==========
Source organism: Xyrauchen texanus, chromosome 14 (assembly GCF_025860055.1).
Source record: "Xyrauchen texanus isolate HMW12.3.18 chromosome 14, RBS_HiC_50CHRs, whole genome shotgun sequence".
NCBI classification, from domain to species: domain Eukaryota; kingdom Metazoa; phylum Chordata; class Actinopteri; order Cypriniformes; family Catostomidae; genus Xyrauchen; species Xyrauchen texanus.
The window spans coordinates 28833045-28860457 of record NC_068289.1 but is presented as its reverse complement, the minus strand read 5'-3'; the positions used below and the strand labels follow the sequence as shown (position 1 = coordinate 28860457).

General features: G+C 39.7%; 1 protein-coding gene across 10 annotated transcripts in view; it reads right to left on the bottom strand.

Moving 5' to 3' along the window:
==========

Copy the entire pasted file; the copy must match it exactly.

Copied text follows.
Source organism: Xyrauchen texanus, chromosome 14 (assembly GCF_025860055.1).
Source record: "Xyrauchen texanus isolate HMW12.3.18 chromosome 14, RBS_HiC_50CHRs, whole genome shotgun sequence".
NCBI classification, from domain to species: domain Eukaryota; kingdom Metazoa; phylum Chordata; class Actinopteri; order Cypriniformes; family Catostomidae; genus Xyrauchen; species Xyrauchen texanus.
The window spans coordinates 28833045-28860457 of record NC_068289.1 but is presented as its reverse complement, the minus strand read 5'-3'; the positions used below and the strand labels follow the sequence as shown (position 1 = coordinate 28860457).

General features: G+C 39.7%; 1 protein-coding gene across 10 annotated transcripts in view; it reads right to left on the bottom strand.

Moving 5' to 3' along the window: